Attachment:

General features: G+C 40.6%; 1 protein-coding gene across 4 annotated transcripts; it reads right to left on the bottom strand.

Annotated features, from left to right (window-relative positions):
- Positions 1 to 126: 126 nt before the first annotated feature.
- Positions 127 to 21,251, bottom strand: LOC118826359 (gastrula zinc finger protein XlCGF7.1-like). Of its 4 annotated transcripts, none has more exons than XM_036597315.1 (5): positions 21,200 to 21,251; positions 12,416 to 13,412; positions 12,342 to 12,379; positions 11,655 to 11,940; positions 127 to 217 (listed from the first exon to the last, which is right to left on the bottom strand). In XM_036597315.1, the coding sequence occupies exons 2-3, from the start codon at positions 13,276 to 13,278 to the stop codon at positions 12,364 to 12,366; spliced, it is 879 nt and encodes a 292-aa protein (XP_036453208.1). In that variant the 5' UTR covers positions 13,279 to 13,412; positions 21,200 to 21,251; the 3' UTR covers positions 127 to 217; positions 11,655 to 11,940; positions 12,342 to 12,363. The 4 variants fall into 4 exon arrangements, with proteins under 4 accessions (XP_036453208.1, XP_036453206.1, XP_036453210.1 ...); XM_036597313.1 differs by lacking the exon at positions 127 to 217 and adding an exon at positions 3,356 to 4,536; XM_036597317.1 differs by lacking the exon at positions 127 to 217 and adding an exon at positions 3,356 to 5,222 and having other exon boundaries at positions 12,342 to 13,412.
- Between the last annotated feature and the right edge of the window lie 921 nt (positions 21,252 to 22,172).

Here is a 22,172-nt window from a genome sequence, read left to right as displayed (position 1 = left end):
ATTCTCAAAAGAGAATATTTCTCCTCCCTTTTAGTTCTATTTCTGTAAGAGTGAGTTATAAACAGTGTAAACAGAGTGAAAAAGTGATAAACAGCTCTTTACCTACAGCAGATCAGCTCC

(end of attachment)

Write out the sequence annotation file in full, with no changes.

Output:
General features: G+C 40.6%; 1 protein-coding gene across 4 annotated transcripts; it reads right to left on the bottom strand.

Annotated features, from left to right (window-relative positions):
- Positions 1 to 126: 126 nt before the first annotated feature.
- Positions 127 to 21,251, bottom strand: LOC118826359 (gastrula zinc finger protein XlCGF7.1-like). Of its 4 annotated transcripts, none has more exons than XM_036597315.1 (5): positions 21,200 to 21,251; positions 12,416 to 13,412; positions 12,342 to 12,379; positions 11,655 to 11,940; positions 127 to 217 (listed from the first exon to the last, which is right to left on the bottom strand). In XM_036597315.1, the coding sequence occupies exons 2-3, from the start codon at positions 13,276 to 13,278 to the stop codon at positions 12,364 to 12,366; spliced, it is 879 nt and encodes a 292-aa protein (XP_036453208.1). In that variant the 5' UTR covers positions 13,279 to 13,412; positions 21,200 to 21,251; the 3' UTR covers positions 127 to 217; positions 11,655 to 11,940; positions 12,342 to 12,363. The 4 variants fall into 4 exon arrangements, with proteins under 4 accessions (XP_036453208.1, XP_036453206.1, XP_036453210.1 ...); XM_036597313.1 differs by lacking the exon at positions 127 to 217 and adding an exon at positions 3,356 to 4,536; XM_036597317.1 differs by lacking the exon at positions 127 to 217 and adding an exon at positions 3,356 to 5,222 and having other exon boundaries at positions 12,342 to 13,412.
- Between the last annotated feature and the right edge of the window lie 921 nt (positions 21,252 to 22,172).

Here is a 22,172-nt window from a genome sequence, read left to right as displayed (position 1 = left end):
ATTCTCAAAAGAGAATATTTCTCCTCCCTTTTAGTTCTATTTCTGTAAGAGTGAGTTATAAACAGTGTAAACAGAGTGAAAAAGTGATAAACAGCTCTTTACCTACAGCAGATCAGCTCC